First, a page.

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Marine Corps Head Urges Patience in Haditha Investigations

In his first public comments since allegations concerning Iraqi civilian deaths in Haditha and Hamdaniya, Marine Corps Commandant Gen. Michael Hagee took responsibility for the training of troops in Iraq, but said he would not resign. Two former Central Command Marine Corps generals analyze the accusations and reaction.

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    For the first time since allegations surfaced of Marine atrocities in Iraq, the commandant of the Marine Corps today publicly addressed the controversy.

    General Michael Hagee told reporters that, until the investigations are complete, he couldn't comment directly on allegations that Marines murdered Iraqi civilians in two towns and then covered up what happened.

    But during a 14-minute Pentagon news conference, General Hagee did stress the importance of Marines living up to certain basic values.

  • GEN. MICHAEL HAGEE, Commandant, U.S. Marine Corps:

    Our recruits are taught and it is constantly reinforced that an important part of being a Marine is accomplishing a mission while adhering to our core values of honor, courage and commitment.

    While Marines are proud of our high standards, they also know that, if they violate these tenets, they will be held accountable. Without accountability, standards would be nothing more than goals.

    Where compliance with our standards is in question, we use well-established processes to determine as accurately and expeditiously as possible what happened and why. But make no mistake: A Marine who has been found to have violated our standards will be held accountable.

    It is an important part of who we are, and all Marines expect it. High standards and accountability define Marines.

    As commandant, I am gravely concerned about the serious allegations concerning actions of some Marines at Haditha and Hamandiyah. I can assure you that the Marine Corps takes them seriously.

    We are committed to fully supporting the investigations of both incidents. We want to ensure the investigations are complete, with respect to what actually happened on the ground and actions taken or not taken by the chain of command.


    I'm wondering, given the gravity of what's come to light thus far in the two cases that you cited, why shouldn't you resign as an acknowledgment of failure of leadership?


    I serve at the pleasure of the president, and I have not submitted any resignation — Jim?


    General, Congressman Murtha said that the allegations of these reported incidents are a sign, a further sign that the Marines and soldiers in Iraq are under tremendous combat stress. Is that the case? If these allegations prove to be true, is that a contributing factor?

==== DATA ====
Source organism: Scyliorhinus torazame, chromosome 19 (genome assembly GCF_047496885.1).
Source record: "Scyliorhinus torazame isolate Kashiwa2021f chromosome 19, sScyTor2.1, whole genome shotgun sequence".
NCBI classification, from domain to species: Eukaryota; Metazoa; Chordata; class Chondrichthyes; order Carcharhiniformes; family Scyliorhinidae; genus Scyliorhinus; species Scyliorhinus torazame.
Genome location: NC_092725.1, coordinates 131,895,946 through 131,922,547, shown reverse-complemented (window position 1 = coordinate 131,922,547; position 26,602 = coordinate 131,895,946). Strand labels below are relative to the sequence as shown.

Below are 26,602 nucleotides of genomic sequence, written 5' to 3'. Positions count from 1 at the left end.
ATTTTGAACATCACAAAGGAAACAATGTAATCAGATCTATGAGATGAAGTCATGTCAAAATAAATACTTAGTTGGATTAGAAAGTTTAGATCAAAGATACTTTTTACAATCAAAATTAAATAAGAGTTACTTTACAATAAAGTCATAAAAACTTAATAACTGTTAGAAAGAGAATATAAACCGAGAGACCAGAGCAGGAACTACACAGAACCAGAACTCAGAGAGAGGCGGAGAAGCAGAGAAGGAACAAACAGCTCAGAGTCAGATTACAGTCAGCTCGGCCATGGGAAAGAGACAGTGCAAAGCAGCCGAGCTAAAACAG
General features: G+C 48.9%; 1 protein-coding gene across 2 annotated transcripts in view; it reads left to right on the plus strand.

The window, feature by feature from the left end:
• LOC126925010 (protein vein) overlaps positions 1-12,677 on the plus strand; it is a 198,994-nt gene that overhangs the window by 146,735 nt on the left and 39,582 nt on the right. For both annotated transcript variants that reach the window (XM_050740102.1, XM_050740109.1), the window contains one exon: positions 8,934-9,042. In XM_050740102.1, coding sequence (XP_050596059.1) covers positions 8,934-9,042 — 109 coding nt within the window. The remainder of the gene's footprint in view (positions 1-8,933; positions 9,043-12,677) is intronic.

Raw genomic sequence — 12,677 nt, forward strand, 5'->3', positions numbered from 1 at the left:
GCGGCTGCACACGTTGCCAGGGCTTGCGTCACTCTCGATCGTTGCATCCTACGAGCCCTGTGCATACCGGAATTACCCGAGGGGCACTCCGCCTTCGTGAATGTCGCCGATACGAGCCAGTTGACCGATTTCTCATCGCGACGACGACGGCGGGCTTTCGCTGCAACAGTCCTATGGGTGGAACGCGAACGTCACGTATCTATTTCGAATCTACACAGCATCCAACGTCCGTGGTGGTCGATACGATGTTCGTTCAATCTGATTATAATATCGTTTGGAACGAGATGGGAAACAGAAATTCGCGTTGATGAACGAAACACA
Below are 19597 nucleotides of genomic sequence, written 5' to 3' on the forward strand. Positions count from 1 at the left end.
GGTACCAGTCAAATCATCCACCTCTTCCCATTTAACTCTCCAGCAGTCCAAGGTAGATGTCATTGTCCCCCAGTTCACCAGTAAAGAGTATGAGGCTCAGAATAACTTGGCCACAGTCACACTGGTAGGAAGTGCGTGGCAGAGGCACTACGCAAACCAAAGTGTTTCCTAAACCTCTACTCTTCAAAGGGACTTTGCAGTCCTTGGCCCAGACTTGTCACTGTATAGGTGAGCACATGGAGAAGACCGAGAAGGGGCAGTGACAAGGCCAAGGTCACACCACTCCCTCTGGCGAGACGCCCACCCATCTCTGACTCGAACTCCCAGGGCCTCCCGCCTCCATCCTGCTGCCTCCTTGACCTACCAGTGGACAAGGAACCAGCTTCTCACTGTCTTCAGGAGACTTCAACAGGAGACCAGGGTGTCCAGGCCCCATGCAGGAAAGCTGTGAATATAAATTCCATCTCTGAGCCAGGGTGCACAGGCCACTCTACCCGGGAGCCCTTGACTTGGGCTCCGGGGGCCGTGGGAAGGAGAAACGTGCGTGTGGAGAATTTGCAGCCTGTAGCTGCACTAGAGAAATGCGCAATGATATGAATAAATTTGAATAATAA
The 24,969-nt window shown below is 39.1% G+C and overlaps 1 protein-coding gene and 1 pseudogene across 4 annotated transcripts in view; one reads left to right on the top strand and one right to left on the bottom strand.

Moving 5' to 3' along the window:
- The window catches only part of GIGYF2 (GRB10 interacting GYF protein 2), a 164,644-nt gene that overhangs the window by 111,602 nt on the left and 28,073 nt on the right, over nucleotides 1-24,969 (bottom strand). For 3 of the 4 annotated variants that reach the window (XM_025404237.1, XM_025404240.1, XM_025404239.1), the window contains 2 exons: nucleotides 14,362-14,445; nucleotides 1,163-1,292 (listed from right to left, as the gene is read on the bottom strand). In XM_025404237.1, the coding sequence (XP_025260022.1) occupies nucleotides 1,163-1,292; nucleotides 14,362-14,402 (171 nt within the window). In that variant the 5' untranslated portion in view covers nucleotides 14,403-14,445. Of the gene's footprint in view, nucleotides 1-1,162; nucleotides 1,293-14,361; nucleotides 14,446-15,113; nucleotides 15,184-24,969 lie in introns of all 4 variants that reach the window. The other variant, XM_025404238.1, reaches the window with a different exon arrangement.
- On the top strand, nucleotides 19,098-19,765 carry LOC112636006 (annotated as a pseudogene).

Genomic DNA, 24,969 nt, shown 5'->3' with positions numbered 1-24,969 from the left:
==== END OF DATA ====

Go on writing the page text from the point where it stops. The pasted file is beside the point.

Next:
I visit Iraq about once every two months, and I can only report on what I have seen in my interaction with the Marines and with the soldiers over there.

    And I can tell that their morale is really quite high. The operational tempo is also high. They are very proud in what they're doing. They know they're well-equipped; they know they're well-trained; and they know that they are making a difference.


    And they know right from wrong, General?


    They absolutely know right from wrong.


    General, as far as I know, all that we have, officially, on the record, from the military on the Haditha incident is that 15 civilians were killed by a roadside bomb. Can you now correct for the record that statement and tell us if that statement was inaccurate?


    Jonathan, as I've said several times, I cannot comment on anything that has happened in either one of those two incidences until the investigations are complete.


    I know when you were in Iraq, besides talking to the Marines, you were listening, as well. What did they tell you about their thoughts on these allegations, what they're thinking about them, and how it may be impacting their ability to do their jobs?


    First off, I would tell you that they are focused on what they're doing and focused on their mission. But I think the best way that I can capture the feeling over there is, in Al Assad (ph), I believe it was, I had — an NCO stood up and said, "Sir, that's not what we do. That's not what we're about."

    And he said, "I want to know what senior leadership is doing, and I want to know what we can do about that." And I told him what he can — what they could do about that is continue to do what they are doing right now, and they are doing really a magnificent job.